On a related note, there is a New Tee Vee article arguing that Libyans “are turning” to YouTube and other sources to get around media blackouts.  The authors point to a CNN report stating that Libyan security forces are destroying cell phones and other recording devices at border checkpoints. But despite these crackdowns, literally thousands of videos tagged “Libya” have made it to YouTube, allowing users (presumably mot of whom are outside Libya) to see what is happening there, with YouTube working with Storyful to try to offer a more meaningful curation of all of the raw video that is being produced.

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Documenting Wikipedia

I am currently in the midst of the most recent version of my Wikipedia Project in my composition classes, and as usual, I’m pretty excited about the level of reflection that my students are bringing to their analyses of crowdsourced information production. When teaching the project, I have sought to adopt a “Wikipedia neutral” position, explaining that I see Wikipedia as a complex artifact within web culture. But now that I have done the project three (or maybe four) times, it is starting to feel a little stale.

Thankfully, a new documentary, Truth in Numbers, looks like it will offer a fresh–and highly accessible–perspective on the widely used encyclopedia.  I haven’t yet seen the film–although given that is available via streaming access, I will soon–but the trailer addresses one of the concerns that many of my students only partially grasp, and that is the question about anonymous users. While they recognize that anonymity potentially harms the writer’s credibility, they are less attentive to the idea that individuals or corporations could edit information on the site in a way that supports their own financial or ideological interests.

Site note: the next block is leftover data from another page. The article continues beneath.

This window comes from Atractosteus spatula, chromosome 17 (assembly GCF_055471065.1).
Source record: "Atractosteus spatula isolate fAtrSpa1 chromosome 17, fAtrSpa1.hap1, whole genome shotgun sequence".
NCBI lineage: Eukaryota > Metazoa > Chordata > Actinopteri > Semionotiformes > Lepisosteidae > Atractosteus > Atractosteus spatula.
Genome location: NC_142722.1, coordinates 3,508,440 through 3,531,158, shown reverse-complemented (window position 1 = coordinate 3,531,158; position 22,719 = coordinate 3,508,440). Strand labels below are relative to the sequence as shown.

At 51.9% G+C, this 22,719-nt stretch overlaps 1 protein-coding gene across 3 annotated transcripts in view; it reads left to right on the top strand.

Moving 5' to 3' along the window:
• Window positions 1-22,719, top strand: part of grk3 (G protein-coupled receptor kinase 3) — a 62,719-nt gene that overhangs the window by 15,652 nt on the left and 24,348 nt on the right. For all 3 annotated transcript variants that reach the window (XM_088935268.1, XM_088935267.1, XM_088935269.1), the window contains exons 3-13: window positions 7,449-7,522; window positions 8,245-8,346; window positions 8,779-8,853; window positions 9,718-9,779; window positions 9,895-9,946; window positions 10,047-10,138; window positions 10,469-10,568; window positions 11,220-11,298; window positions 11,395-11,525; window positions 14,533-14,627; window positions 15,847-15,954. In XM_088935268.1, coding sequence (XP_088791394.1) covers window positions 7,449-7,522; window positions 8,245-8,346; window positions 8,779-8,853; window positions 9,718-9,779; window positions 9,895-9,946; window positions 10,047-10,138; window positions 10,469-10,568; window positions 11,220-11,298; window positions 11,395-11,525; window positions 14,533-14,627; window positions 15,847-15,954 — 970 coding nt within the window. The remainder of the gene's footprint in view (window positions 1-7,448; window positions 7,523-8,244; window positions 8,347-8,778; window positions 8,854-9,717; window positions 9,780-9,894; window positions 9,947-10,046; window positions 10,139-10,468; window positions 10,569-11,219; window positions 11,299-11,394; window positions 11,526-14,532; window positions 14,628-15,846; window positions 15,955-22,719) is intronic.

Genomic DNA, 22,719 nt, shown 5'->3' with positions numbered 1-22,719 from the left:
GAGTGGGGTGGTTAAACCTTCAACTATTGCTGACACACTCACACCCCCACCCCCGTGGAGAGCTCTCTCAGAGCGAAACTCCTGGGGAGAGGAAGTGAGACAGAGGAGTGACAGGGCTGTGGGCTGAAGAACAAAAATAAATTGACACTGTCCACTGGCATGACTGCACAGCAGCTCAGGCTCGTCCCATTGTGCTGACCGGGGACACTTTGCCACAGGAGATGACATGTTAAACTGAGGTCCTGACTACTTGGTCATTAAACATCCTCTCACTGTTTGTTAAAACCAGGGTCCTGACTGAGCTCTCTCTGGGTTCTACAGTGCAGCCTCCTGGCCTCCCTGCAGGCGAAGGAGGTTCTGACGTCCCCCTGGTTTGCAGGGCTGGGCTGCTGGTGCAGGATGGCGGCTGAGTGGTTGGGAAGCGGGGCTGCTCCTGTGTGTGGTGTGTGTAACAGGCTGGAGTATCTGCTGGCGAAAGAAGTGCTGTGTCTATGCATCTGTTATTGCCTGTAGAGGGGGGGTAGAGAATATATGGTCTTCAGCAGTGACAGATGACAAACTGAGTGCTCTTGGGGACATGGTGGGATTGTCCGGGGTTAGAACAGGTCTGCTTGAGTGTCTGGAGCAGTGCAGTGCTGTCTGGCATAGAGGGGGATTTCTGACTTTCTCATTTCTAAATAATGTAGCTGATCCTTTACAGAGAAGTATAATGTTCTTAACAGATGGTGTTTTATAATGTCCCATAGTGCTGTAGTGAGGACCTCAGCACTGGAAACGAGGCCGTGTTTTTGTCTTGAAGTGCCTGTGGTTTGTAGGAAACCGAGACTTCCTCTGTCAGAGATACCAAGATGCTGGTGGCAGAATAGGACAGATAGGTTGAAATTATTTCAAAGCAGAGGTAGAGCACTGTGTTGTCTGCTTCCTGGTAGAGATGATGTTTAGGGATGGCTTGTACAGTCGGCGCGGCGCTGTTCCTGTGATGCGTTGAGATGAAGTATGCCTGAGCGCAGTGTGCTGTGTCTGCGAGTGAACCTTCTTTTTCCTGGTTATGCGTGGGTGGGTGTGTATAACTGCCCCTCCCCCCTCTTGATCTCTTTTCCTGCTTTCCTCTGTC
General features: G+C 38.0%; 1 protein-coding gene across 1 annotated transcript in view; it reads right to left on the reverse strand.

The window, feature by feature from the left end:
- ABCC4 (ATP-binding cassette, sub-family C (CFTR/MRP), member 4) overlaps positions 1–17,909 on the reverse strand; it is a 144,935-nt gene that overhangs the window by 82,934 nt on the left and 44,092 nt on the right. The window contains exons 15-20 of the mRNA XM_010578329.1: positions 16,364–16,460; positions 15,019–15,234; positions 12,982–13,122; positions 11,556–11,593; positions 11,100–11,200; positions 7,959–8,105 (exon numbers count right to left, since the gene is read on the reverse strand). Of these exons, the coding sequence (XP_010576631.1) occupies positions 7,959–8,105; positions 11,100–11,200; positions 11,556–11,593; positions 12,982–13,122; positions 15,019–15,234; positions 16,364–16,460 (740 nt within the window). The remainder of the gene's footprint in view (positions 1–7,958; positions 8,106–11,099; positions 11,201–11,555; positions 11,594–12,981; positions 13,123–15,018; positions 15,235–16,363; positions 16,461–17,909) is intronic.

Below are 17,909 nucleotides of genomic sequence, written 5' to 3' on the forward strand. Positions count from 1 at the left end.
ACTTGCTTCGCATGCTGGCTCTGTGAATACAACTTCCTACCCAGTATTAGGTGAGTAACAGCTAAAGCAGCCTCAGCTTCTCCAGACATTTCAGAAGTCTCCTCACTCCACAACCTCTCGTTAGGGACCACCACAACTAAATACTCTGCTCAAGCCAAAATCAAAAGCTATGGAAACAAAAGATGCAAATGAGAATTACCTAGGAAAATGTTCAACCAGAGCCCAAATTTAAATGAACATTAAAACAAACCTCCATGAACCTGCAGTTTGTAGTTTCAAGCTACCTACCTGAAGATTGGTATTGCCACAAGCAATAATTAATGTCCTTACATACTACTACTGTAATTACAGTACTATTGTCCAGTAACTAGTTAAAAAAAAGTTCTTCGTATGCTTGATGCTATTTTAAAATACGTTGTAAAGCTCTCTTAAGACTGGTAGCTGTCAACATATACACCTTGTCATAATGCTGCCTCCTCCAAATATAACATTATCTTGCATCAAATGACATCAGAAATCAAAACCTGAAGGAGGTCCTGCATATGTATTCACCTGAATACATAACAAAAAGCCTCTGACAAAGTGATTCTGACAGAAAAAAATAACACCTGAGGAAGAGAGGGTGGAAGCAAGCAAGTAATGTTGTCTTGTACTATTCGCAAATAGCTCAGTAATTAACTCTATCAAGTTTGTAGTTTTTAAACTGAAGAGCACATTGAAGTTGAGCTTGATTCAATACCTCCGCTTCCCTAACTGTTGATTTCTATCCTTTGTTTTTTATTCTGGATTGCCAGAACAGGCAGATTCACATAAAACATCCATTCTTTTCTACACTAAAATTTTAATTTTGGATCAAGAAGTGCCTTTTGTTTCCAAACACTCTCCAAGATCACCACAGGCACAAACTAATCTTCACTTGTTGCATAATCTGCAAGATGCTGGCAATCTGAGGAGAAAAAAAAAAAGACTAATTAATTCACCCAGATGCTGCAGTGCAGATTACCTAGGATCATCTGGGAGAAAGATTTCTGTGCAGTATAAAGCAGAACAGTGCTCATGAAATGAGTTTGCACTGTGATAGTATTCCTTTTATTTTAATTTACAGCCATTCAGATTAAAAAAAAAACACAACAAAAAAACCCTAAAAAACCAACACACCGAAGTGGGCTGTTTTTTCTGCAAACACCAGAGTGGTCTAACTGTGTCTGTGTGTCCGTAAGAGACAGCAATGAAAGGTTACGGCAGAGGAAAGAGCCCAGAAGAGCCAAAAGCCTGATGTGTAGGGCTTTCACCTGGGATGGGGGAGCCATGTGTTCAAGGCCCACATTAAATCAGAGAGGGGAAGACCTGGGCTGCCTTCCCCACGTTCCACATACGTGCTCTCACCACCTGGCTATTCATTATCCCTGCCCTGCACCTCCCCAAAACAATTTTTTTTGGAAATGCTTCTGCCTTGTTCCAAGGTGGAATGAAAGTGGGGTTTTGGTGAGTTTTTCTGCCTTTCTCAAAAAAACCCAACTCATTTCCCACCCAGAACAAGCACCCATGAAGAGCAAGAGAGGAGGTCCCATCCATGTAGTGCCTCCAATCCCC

As Cinematical notes, the film also traces Jimmy Wales’ role as a “benevolent dictator” in shaping the editorial policy of Wikipedia.  For those of you interested in Web 2.0 issues, this might be worth a look.

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Monday Links

Some of the links I’ve been thinking about as I gear up for another week of classes:

  • Like a lot of people, I’m still having some difficulty wrapping my head around the protests and uprisings taking place all over the globe. I am heartened by President Obama’s expressions of support for the right to unionize in Madison and tentatively hopeful about the democratizing forces, but I’m also fascinated by the role of personal media technologies and social media tools in shaping how those events are represented (for lack of a better phrase). Of course, it’s not accurate to say that social media tools (or cell phones for that matter) caused any of these events, but I think it’s worth sampling some of the recent reflections on the intersections between documentary, mobile video, and social media tools. To that end, Jennifer Preston and Brian Stelter of The New York Times discuss the role of phone cameras, through which “the protesters upstaged government accounts and drew worldwide attention to their demands.”  James Katz of the Rutgers Center for Mobile Communication Studies describes these tools as the “dagger” that will help to topple oppressive regimes.
  • On a related note, Jonathan Gray traces the role of popular culture in informing many of the signs created for the protests of Government Scott Walker’s anti-union efforts  in Madison. Like Jonathan, I think the use of intertextual references can be helpful in framing a message about an issue, and the humorous references to Star Wars, Harry Potter, and other popular culture texts are humorous ways of engaging an issue and creating solidarity.
  • Brian Stelter discusses the role of Twitter and Facebook in directing attention to TV events such as awards shows and all-star games, which have been bucking the trend of lower ratings. Stelter discusses the ongoing efforts of the Oscars to facilitate “two-screen viewing.” But in my own experience, much of my consumption is based around Twitter and the show itself on TV–I rarely engage the “behind the scenes” stuff on the web, such as the “backstage” thank-you cams.
  • Documentary Tech, inspired by the website for Life in a Day, explores the potentials of YouTube in fostering the growth of “mosaic documentaries,” in which there is increasing conflict between the database of online content and the attempts to craft a linear narrative.
  • Matt Dentler discusses some ongoing shifts in theatrical distribution and VOD windows.